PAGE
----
F F. Bruce. An Expanded Paraphrase of the Epistles of Paul. Paternoster Press, 1965.
Paul's letters constitute the deepest and perhaps murkiest part of the New Testament, and the various conflicting reconstructions of Paul's gospel are legion. F. F. Bruce was perhaps the most gifted evangelical scholar of his generation, and this was his attempt to clear things up for the modern reader. He began the project in 1955, paraphrasing Galatians for a youth Bible conference. He completed the task around 1961.
Bruce's paraphrase isn't anything like the more modern paraphrases most of us are now used to - think The Message, The Living Bible or (if you're an Adventist) The Clear Word. Bruce is much more measured in his approach. Call me old fashioned, but I quite like that.
Alongside his own expanded translation Bruce reproduces the text of the Revised Version. Not the RSV of the 1950s, but the RV of 1881, the British predecessor to the American Standard Version (ASV) of 1901. It's an interesting choice.
Of all English translations of the New Testament, the one which reproduces most accurately the nuances of Greek grammar and follows the idiom of the original as closely as possible without doing excessive violence to English literary usage - the translation which is therefore at the farthest remove from an extended paraphrase - is the Revised Version of 1881. (p.9)I dare-say Bruce would shudder at the though of something like Eugene Peterson's The Message. I know I do!
Reading through the introduction I was pushed up the learning curve with a new term. What word would you use to describe someone who paraphrases? My guess would have been paraphraser, but Bruce's term of preference is paraphrast. It sounds as though it might be a ripe and seedy insult for someone of dubious affections, but according to Chambers Dictionary both are quite acceptable. Live and learn.
Given that this is an older work, and Bruce's popularity among conservative Christians (he was of the Plymouth Brethren persuasion) it's not surprising that he dates all of the epistles, including the Pastorals, to before 70 CE. Galatians is placed first at c.48, and the Pastorals between 62 - 65.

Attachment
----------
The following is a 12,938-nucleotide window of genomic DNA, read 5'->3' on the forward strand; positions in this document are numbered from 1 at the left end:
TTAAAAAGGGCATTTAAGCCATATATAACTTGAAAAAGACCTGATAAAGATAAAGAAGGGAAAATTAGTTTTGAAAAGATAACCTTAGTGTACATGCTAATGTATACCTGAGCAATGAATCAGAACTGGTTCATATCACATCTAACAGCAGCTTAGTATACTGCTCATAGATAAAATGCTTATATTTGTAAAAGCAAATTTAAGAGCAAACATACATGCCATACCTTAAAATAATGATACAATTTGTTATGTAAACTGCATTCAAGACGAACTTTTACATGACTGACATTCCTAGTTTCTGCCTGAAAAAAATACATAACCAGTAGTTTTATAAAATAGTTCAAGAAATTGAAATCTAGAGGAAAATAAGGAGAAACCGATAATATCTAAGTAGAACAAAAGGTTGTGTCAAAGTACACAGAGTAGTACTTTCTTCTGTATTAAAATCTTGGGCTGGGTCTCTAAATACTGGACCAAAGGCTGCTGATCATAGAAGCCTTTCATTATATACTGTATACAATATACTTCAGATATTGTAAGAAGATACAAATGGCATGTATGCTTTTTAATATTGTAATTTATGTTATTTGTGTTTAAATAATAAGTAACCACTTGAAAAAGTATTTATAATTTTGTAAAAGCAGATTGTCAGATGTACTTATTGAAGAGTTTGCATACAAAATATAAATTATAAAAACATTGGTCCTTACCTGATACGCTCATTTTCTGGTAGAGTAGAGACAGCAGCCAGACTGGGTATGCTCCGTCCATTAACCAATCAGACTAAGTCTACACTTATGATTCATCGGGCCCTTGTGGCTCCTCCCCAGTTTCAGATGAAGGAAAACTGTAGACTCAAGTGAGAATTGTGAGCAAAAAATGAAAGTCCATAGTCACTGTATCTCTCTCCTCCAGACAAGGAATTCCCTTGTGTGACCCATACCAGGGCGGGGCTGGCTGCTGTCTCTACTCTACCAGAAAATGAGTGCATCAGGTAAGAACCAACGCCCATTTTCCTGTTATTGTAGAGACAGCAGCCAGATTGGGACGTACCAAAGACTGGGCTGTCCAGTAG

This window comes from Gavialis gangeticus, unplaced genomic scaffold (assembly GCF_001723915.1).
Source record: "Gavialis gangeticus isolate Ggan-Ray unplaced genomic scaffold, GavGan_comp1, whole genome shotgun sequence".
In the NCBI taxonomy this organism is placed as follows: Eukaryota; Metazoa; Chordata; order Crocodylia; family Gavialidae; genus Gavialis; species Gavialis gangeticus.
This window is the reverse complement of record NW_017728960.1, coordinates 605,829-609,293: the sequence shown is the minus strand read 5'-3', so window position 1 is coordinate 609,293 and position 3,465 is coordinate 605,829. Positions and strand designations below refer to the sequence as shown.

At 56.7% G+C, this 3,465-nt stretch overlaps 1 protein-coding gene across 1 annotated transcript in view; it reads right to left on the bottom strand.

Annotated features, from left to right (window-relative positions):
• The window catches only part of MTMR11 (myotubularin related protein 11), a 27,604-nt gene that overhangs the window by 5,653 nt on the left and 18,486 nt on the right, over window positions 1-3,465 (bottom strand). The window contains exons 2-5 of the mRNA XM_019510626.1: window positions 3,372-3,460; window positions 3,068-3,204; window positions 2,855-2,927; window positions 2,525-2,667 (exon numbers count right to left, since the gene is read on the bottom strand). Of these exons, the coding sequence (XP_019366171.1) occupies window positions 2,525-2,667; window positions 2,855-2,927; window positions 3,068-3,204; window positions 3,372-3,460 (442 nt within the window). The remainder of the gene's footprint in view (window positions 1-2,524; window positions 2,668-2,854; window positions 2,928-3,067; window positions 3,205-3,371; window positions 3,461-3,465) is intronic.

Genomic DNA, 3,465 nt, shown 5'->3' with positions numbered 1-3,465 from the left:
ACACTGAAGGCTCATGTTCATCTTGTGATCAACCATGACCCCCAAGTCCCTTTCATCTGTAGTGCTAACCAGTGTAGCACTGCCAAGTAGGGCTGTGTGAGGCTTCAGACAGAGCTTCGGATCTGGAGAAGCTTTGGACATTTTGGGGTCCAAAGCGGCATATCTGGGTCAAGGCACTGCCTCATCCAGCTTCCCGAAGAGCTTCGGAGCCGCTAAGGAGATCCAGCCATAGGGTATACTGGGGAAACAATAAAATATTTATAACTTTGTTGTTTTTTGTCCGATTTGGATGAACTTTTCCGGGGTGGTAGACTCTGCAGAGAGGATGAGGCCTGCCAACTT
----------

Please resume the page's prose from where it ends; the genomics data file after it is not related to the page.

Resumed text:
Likewise Bruce accepted the Pauline authorship of the Pastorals (1 & 2 Timothy, Titus) - sort of.
Into the critical question of their origin and composition we need not enter here, save to say that those who find it difficult to accept all three in their present form as letters written or dictated directly by Paul might consider the suggestion that they represent the posthumous recension of several pieces of Pauline correspondence and other fragments, together possibly with notes on his oral instruction on church order. (p.286-287)A sample from Philippians 3:17-19 under the subhead "Warning against Libertines".
Follow my example, one and all, my brothers and sisters. Pay heed to those who conduct themselves according to the pattern which we set you. I say this because, as I have often told you before and tell you now with tears, there are many who conduct themselves otherwise. They are enemies of the cross of Christ; their end is perdition; their god is material satisfaction; they boast about things of which they ought rather to be ashamed; their minds are set on earthly things.The last time this volume saw the light was a 1981 reprint, so it's another search through the second hand stacks (which is where I located my copy). The benefit of this book is the insight it gives into how a sincere and cautious scholar made sense of the prickly apostle's writings. I'm not sure he managed the trick, but then I'm not sure anyone else has either.
I intend to resume this series in a week or two with the following obscurities.
- William F. Beck. The New Testament in the Language of Today. Concordia, 1963.
- Norman A. Beck. The New Testament: A New Translation and Redaction. Fairway Press, 2001.
- Kleist & Lilly. The New Testament: Rendered from the Original Greek with Explanatory Notes. Bruce, 1954.
- John Henson. Good as New: A Radical Retelling of the Scriptures. O Books, 2004.